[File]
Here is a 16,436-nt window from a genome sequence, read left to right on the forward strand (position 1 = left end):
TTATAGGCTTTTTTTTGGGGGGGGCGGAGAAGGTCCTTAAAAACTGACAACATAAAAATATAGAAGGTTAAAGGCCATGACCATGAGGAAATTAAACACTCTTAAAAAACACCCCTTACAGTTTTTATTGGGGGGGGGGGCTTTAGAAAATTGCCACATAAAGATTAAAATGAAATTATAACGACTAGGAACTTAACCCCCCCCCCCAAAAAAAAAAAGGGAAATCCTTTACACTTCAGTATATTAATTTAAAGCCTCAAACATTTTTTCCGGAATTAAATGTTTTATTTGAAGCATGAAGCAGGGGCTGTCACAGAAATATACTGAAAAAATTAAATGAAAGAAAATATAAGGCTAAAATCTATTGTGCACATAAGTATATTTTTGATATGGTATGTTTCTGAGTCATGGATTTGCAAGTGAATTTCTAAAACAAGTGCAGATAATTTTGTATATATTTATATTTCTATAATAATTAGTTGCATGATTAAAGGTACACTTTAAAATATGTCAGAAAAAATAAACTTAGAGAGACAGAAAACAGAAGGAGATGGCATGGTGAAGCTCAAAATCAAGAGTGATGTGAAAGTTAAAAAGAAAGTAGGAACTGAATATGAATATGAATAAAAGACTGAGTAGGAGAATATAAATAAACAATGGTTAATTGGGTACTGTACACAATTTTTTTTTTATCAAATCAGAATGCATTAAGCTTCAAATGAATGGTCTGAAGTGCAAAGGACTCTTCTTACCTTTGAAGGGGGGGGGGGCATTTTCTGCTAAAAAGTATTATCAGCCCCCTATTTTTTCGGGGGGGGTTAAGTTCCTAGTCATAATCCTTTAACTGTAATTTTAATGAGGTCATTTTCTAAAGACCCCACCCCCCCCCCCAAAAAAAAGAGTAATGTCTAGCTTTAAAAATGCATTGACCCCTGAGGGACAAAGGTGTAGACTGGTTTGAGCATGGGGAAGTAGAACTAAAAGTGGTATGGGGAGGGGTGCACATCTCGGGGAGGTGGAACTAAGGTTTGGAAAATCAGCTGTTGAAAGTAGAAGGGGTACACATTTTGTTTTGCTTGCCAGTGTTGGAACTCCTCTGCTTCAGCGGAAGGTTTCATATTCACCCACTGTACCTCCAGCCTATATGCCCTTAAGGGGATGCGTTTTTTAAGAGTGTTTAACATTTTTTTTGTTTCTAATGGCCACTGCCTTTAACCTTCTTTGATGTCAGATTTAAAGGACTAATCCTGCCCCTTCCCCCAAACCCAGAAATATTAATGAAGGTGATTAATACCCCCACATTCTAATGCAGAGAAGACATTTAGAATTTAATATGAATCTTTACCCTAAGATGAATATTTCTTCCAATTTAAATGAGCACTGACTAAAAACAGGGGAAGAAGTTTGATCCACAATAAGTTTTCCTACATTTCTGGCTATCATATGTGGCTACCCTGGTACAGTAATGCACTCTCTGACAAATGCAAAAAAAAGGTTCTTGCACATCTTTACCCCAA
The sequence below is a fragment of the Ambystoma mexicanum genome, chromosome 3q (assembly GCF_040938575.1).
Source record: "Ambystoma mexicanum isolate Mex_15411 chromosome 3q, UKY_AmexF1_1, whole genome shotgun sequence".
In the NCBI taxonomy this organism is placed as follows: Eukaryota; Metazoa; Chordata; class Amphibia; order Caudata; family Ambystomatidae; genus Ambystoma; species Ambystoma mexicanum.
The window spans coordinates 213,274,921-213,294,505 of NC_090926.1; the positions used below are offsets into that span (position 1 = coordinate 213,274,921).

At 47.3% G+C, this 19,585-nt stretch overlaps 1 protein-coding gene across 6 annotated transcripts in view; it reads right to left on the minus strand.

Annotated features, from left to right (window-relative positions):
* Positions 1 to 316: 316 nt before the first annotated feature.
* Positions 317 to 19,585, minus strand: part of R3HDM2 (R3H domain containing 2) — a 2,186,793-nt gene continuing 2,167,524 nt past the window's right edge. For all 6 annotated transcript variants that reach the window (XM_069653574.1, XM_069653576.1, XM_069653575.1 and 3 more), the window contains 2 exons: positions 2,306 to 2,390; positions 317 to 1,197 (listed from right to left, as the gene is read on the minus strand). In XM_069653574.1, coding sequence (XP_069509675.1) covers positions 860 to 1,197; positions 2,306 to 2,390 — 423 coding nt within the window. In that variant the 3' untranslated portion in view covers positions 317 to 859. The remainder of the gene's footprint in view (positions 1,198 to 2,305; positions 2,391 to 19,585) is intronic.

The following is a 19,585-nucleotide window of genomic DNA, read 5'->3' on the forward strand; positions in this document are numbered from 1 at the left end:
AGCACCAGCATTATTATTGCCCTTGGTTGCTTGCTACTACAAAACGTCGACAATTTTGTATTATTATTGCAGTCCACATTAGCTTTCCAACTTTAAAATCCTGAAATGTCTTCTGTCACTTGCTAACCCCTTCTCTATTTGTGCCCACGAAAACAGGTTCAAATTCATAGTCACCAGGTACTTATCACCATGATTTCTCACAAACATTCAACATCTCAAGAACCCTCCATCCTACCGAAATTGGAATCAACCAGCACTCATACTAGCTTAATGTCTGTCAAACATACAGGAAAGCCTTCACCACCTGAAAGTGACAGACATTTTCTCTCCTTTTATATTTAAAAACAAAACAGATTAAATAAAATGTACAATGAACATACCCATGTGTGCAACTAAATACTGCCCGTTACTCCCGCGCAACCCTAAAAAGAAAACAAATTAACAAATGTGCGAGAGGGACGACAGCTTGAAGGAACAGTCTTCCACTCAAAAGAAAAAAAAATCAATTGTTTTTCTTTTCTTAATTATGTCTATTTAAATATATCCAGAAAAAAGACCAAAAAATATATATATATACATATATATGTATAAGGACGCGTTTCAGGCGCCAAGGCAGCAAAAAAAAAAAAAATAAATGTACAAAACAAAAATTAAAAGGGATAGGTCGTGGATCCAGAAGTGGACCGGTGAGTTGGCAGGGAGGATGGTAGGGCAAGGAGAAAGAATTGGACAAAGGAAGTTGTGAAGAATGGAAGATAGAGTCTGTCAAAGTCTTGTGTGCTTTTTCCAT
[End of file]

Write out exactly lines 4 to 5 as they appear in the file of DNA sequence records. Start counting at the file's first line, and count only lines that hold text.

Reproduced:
Source record: "Ambystoma mexicanum isolate Mex_15411 chromosome 3q, UKY_AmexF1_1, whole genome shotgun sequence".
In the NCBI taxonomy this organism is placed as follows: Eukaryota; Metazoa; Chordata; class Amphibia; order Caudata; family Ambystomatidae; genus Ambystoma; species Ambystoma mexicanum.